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The Seriousness Of Serious Mental Illnesses

I’m not a big one for the idea of ‘the invalidated’ ones patiently (Get it?) assuming the stance of an ‘invalid’ toward their chances of ever getting over it (their ‘invalid’ status), and going on, and making a decent life of it (the shambles that has been made of their lives). Hey, if you don’t need a wheelchair, get up, grab a partner, and dance around the room. (Even if you do need a wheelchair, join the party, and you might be able to show us some incredible moves on it [your wheelchair].)

Unfortunately, mine is a minority viewpoint. The notion of spontaneous recovery, and I have heard the term used, has not gained universal acceptance yet. When it comes to ‘serious mental illness’, perhaps you’ve read some of the literature on the subject. It may take a person years and years of drilling to do so, but eventually the person will get the message, the maggot! This leaves years and years of obstacles and setbacks on this person’s individual road to recovery.

Right!….Institutions, state mental hospitals, were once found to be academies for ‘learned helplessness’, and the situation has somewhat improved in that now these same institutions would be teaching ‘mental wellness’. I just wonder, is it the teaching material or is it the students? Either we’ve got inadequate instructors, and textbooks with loads of errors, or we’ve got incredibly dense students. Flunkies, in fact, but maybe we’d better not go there.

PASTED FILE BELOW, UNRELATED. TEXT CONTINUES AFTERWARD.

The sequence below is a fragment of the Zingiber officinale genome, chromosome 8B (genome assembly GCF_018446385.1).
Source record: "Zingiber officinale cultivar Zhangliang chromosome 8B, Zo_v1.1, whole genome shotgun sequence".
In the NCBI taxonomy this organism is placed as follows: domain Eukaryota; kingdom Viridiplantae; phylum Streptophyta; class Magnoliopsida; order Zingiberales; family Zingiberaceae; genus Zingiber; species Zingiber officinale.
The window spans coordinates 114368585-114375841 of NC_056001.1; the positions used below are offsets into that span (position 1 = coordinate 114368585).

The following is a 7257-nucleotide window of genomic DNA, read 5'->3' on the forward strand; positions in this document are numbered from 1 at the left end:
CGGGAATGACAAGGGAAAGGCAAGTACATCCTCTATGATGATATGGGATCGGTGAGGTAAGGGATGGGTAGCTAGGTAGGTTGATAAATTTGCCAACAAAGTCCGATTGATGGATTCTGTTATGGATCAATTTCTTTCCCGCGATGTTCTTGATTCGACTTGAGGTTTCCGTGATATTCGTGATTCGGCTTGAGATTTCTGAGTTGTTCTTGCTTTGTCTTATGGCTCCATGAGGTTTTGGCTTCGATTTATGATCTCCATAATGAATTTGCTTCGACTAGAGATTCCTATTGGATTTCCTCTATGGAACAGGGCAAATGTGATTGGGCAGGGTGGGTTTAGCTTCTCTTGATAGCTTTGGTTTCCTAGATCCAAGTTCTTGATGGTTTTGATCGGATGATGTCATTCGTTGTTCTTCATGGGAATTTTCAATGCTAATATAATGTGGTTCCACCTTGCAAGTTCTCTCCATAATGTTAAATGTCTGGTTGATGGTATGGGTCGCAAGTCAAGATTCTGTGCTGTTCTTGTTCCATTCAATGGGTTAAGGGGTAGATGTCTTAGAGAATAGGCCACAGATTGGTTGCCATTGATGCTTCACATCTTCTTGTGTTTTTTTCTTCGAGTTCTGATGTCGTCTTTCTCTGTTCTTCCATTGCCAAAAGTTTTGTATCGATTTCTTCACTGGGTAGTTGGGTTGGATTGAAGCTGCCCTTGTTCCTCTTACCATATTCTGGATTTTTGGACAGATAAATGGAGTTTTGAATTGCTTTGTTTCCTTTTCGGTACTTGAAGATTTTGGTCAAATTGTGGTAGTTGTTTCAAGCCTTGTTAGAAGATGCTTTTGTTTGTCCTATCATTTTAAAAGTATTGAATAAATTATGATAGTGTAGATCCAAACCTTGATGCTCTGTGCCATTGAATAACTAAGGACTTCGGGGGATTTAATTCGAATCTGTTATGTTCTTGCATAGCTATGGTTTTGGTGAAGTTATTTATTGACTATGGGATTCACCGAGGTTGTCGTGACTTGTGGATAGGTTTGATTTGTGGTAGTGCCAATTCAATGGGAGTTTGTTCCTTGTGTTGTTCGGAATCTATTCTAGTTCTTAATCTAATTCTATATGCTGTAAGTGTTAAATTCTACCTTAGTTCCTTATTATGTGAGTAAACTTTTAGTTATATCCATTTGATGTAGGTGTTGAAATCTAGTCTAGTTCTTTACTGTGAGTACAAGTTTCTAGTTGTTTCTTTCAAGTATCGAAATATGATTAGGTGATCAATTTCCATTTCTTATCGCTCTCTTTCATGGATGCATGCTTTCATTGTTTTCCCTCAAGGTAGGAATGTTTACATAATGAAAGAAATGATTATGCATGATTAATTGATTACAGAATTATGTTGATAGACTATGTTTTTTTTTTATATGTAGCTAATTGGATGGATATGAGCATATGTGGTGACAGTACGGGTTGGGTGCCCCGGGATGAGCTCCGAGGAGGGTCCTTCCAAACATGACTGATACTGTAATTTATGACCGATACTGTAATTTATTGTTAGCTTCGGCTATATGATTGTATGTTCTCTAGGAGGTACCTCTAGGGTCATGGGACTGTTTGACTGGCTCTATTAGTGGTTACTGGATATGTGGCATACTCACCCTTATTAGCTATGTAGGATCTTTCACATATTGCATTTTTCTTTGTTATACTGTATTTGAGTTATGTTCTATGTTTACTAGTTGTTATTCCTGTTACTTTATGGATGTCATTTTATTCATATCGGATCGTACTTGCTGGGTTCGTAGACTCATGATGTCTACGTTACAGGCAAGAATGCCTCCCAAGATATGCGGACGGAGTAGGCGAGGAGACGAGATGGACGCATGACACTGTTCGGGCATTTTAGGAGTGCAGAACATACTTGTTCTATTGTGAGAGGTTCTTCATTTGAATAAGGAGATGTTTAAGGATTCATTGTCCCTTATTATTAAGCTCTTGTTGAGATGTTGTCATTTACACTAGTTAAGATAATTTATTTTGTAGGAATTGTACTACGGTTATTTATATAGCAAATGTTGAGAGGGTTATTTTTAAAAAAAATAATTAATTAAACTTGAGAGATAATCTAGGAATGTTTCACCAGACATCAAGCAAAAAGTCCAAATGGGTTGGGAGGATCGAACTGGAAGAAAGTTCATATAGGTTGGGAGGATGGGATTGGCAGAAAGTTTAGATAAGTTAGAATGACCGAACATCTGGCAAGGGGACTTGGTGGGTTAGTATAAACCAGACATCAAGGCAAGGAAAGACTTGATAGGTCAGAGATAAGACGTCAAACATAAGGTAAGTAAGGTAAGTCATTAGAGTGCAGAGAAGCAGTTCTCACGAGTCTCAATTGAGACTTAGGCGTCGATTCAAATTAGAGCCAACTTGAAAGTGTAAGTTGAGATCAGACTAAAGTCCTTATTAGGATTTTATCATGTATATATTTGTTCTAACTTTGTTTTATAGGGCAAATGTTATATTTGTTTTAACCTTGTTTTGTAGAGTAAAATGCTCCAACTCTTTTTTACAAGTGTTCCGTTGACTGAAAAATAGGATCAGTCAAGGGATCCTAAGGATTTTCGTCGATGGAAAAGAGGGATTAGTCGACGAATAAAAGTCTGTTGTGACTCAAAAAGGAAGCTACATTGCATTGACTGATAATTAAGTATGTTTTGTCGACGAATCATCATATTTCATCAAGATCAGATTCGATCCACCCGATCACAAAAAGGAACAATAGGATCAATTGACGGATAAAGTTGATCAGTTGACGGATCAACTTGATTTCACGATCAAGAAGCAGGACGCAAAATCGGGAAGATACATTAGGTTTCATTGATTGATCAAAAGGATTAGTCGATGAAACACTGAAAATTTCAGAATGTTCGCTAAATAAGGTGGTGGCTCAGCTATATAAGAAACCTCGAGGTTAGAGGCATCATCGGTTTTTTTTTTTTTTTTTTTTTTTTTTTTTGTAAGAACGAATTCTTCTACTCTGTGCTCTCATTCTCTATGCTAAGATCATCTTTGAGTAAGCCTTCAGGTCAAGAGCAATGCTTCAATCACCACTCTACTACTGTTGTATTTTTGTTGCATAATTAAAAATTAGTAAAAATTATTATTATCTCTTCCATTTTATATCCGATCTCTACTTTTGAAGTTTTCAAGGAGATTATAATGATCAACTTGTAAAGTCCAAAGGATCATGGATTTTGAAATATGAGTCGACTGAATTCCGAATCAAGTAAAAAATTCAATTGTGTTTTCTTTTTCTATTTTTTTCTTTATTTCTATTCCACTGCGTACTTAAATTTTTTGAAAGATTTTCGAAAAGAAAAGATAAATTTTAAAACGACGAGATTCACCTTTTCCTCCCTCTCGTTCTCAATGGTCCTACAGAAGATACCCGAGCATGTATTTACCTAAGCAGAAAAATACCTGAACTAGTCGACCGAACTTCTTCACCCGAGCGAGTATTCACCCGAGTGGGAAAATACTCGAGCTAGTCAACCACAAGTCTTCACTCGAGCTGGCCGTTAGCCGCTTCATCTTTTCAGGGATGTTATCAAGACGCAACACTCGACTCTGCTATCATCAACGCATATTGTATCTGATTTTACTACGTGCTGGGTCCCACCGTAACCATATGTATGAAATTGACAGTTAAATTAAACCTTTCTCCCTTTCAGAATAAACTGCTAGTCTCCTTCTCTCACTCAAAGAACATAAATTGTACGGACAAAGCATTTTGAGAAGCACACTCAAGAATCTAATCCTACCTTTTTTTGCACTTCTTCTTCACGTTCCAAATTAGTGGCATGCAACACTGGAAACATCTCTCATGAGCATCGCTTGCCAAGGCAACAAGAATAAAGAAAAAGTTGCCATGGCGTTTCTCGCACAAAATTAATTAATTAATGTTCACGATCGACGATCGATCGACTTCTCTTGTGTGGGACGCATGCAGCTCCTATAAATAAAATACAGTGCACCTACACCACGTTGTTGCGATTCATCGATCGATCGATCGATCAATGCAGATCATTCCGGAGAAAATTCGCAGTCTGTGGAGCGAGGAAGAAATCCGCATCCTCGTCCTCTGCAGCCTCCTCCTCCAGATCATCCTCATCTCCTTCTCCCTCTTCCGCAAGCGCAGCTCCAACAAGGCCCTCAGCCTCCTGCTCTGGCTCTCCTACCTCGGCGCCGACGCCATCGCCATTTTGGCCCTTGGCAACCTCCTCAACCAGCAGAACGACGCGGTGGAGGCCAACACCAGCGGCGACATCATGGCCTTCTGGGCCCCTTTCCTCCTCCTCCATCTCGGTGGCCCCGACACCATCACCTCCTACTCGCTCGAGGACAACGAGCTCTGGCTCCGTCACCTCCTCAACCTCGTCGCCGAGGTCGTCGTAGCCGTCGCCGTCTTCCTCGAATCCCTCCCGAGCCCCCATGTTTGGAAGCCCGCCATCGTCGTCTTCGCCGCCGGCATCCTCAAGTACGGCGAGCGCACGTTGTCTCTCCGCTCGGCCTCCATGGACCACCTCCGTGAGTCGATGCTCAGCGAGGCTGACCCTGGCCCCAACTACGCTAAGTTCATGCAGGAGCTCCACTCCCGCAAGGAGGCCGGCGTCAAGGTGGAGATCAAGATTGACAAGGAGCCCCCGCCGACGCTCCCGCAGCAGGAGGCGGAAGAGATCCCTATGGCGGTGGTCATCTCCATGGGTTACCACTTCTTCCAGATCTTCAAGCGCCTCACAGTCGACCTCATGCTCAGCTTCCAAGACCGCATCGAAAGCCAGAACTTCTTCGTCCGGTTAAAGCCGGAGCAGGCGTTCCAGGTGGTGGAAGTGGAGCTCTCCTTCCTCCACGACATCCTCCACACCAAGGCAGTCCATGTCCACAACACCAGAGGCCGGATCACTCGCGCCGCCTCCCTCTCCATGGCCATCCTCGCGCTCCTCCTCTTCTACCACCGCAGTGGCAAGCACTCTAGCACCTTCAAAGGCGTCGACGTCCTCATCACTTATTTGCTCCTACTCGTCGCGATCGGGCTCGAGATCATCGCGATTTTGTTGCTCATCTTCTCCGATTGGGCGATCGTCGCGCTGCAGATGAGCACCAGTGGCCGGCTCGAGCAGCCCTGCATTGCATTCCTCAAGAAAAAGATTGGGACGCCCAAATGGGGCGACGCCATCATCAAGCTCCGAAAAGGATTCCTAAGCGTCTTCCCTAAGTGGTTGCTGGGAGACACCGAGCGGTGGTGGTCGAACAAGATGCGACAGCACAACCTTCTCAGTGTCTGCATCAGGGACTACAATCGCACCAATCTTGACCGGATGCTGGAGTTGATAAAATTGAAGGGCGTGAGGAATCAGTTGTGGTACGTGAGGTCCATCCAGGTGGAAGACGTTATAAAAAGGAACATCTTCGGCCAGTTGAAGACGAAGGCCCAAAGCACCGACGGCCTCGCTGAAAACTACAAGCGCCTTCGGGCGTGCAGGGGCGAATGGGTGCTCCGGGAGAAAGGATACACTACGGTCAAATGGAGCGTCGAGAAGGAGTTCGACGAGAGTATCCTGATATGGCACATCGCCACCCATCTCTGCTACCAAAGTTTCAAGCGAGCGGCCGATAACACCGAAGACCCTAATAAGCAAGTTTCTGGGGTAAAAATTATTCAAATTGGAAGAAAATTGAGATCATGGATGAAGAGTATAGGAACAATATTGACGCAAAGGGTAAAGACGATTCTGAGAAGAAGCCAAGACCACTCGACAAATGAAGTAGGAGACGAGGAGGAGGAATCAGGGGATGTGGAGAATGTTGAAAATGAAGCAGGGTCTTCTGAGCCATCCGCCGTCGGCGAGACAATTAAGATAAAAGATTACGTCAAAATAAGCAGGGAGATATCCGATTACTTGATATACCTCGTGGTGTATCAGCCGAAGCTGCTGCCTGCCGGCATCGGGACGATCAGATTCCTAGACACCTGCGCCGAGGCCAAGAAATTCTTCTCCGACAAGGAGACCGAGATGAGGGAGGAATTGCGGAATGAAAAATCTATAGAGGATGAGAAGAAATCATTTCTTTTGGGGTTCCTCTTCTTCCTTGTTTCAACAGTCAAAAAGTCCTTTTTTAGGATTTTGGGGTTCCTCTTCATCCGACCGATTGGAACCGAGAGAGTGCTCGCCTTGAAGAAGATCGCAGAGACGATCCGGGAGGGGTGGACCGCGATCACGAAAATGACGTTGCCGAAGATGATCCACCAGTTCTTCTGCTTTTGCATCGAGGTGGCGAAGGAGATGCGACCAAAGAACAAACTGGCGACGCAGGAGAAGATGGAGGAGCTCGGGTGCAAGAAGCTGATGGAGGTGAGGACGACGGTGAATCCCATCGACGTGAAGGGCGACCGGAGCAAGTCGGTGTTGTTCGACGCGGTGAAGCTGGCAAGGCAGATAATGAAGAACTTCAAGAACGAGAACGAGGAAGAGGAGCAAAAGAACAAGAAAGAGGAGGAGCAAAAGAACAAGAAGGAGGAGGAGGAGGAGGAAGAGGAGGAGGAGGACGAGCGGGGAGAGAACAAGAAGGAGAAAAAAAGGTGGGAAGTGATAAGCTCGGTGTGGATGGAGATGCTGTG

Well, part of the problem resides in the fact that before you can learn ‘how to be well’ you must learn ‘how to be sick’. I have yet to encounter a How To book on Sickness. Hey, look! When you can build a sickness, then you’ve got the matter licked. Sickness can be deconstructed. This idea presents a number of problems for other people that it doesn’t present for me. There must be a ‘helplessness’ manual around here somewhere, all I need is a glance at it.

Why so gloomy then? Why, of course, you’re learning, aren’t you?

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